Tuesday, June 28, 2016

Examining the Proposed Medicare Part B Drug Demonstration

Comments for the Record

Senate Committee on Finance
Examining the Proposed Medicare Part B Drug Demonstration
Tuesday, June 28, 2016, 10:00 AM

by Michael Bindner
The Center for Fiscal Equity
14448 Parkvale Road
Rockville, Maryland 20853


Chairman Hatch and Ranking Member Wyden, thank you for the opportunity to submit our comments on this topic.  We will leave the description of the experiment to the Administration witnesses and concentrate on why the experiment may or may not be necessary.  As usual, our comments are based on our four-part tax reform plan, which is as follows:

  • A Value Added Tax (VAT) to fund domestic military spending and domestic discretionary spending with a rate between 10% and 13%, which makes sure very American pays something.
  • Personal income surtaxes on joint and widowed filers with net annual incomes of $100,000 and single filers earning $50,000 per year to fund net interest payments, debt retirement and overseas and strategic military spending and other international spending, with graduated rates between 5% and 25% in either 5% or 10% increments.  Heirs would also pay taxes on distributions from estates, but not the assets themselves, with distributions from sales to a qualified ESOP continuing to be exempt.
  • Employee contributions to Old Age and Survivors Insurance (OASI) with a lower income cap, which allows for lower payment levels to wealthier retirees without making bend points more progressive.
  • A VAT-like Net Business Receipts Tax (NBRT), essentially a subtraction VAT with additional tax expenditures for family support,  health care and the private delivery of governmental services, to fund entitlement spending and replace income tax filing for most people (including people who file without paying), the corporate income tax, business tax filing through individual income taxes and the employer contribution to OASI, all payroll taxes for hospital insurance, disability insurance, unemployment insurance and survivors under age sixty.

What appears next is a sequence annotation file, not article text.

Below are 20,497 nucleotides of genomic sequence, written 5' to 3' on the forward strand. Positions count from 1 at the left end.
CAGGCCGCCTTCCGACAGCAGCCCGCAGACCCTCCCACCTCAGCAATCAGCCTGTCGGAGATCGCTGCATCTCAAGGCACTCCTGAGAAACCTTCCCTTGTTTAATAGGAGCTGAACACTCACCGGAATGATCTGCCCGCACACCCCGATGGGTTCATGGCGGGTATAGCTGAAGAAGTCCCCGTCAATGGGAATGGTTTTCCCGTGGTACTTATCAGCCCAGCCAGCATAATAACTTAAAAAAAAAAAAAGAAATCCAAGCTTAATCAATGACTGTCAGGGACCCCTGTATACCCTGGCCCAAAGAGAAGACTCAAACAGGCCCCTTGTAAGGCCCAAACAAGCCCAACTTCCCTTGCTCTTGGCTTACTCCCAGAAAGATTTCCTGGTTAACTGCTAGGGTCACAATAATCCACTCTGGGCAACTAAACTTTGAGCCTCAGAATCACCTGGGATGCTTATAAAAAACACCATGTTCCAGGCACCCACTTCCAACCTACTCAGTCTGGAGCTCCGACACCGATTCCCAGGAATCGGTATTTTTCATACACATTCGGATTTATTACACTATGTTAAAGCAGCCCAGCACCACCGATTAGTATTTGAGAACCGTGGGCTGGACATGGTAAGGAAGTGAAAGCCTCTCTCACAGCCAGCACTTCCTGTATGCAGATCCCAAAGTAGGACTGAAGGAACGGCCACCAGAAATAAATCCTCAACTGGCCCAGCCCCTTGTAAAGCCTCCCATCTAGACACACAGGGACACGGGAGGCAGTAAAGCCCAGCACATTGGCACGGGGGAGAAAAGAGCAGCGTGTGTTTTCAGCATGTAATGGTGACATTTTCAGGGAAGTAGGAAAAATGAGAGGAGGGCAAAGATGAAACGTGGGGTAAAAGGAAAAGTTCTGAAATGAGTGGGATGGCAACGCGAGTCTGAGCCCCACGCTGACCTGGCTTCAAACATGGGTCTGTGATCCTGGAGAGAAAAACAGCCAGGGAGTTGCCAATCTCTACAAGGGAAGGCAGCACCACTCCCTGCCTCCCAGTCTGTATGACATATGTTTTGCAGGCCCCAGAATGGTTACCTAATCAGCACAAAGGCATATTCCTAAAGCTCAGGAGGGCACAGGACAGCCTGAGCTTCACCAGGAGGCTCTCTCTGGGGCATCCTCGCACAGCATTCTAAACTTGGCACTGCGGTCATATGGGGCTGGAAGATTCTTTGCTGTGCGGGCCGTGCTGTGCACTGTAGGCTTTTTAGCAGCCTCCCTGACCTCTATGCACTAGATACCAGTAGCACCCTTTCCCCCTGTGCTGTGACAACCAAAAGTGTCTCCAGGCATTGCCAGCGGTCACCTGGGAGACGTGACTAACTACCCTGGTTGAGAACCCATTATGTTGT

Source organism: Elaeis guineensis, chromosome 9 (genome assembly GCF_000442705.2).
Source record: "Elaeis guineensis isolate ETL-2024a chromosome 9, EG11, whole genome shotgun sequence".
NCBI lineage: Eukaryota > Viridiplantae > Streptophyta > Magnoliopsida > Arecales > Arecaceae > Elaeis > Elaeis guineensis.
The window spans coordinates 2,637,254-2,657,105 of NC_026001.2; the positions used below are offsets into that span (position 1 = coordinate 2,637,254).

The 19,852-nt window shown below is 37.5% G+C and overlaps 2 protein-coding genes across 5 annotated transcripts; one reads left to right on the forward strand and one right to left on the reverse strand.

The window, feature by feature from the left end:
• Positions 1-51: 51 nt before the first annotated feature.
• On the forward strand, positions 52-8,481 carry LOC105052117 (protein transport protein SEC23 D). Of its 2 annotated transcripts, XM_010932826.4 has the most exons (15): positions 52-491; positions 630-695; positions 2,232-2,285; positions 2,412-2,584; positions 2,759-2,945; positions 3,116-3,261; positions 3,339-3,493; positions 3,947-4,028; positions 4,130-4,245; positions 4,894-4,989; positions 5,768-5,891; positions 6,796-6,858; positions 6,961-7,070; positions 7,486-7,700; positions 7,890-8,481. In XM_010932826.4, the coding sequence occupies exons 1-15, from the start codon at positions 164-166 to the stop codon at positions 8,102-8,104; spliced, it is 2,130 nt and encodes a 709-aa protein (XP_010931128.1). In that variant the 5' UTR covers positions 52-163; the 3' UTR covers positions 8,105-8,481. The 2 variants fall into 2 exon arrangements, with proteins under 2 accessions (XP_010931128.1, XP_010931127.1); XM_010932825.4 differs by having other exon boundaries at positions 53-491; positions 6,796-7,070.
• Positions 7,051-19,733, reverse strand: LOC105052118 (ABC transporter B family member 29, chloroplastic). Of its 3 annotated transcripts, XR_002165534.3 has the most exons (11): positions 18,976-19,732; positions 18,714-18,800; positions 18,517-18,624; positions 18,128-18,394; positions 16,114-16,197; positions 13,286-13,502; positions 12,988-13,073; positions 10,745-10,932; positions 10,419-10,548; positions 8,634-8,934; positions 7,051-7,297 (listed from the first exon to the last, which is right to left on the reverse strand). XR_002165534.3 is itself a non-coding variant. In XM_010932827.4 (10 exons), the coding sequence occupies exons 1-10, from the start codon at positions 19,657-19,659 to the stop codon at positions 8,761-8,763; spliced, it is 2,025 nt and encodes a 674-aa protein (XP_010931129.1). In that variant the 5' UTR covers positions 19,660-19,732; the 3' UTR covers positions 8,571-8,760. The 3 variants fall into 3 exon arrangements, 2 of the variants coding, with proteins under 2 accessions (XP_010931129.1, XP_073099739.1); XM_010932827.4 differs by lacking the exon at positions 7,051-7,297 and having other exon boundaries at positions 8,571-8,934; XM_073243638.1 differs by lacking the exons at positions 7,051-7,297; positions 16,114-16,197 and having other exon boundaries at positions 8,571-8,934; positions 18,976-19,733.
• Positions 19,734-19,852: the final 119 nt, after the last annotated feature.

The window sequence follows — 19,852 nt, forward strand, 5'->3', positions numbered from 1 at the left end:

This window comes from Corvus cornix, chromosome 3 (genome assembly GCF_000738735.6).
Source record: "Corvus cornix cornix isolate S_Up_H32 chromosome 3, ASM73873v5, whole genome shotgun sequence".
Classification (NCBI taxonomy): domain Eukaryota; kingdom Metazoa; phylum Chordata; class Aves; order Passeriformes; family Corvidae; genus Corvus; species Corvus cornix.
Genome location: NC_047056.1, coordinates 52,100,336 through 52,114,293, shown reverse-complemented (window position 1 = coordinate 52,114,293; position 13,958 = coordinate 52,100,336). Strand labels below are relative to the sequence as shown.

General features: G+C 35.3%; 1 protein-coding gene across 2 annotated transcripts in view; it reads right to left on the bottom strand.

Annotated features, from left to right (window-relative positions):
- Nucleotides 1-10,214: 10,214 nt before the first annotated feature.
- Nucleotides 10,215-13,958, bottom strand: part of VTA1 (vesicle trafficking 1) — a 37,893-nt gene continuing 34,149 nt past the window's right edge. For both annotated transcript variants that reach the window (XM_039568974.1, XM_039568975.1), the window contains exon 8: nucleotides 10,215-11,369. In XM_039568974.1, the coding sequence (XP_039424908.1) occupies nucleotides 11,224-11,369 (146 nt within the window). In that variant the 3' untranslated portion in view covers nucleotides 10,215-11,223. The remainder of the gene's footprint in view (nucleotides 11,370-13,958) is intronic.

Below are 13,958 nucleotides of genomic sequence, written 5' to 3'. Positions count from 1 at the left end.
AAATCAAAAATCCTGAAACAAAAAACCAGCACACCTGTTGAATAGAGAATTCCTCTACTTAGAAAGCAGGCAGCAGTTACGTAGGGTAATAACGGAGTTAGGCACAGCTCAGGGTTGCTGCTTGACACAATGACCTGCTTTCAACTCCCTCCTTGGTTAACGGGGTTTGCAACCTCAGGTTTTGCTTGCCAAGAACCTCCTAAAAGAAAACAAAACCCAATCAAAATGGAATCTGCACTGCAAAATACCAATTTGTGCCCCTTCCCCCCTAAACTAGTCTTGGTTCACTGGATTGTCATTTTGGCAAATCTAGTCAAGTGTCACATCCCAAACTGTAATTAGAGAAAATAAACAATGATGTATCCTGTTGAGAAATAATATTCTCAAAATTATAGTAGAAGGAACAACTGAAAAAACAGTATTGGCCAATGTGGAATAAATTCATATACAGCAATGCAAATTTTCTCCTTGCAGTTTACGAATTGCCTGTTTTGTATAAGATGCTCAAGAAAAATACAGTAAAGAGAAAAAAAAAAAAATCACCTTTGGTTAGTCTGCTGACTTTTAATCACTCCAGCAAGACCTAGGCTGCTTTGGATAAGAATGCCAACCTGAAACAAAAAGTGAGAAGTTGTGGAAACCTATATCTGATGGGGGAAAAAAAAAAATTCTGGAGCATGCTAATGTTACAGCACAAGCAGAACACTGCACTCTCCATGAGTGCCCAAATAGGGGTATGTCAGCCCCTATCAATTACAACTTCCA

While the Administration may be correct in siting this experiment as a way to both improve cost and care, the underlying reason has to be cost minimization.  As we saw with Medicare Part C in the mid-90s, minimization on its own leads to decreased care and providers who exit the system and need premium pay to return.
Aside from throwing up our hands and agreeing to deficit spending, as Congress did in establishing such incentives for Part C when it established Part D, some form of revenue increase is required.

Both the Simpson-Bowles Commission and the Rivlin-Domenici Commission recommended an increase in Part B and D premiums. That is all well and good, but seniors and the disabled don’t simply have spare cash to throw around without decreasing other spending, like housing or food.  For most people, that European vacation only comes as a gift from grateful children or merciful siblings.  Therefore, the only way to increase premiums is to also increase the basic Social Security and Disability benefit (which will need to happen anyway if the drive to a $15 minimum wage keeps gaining success).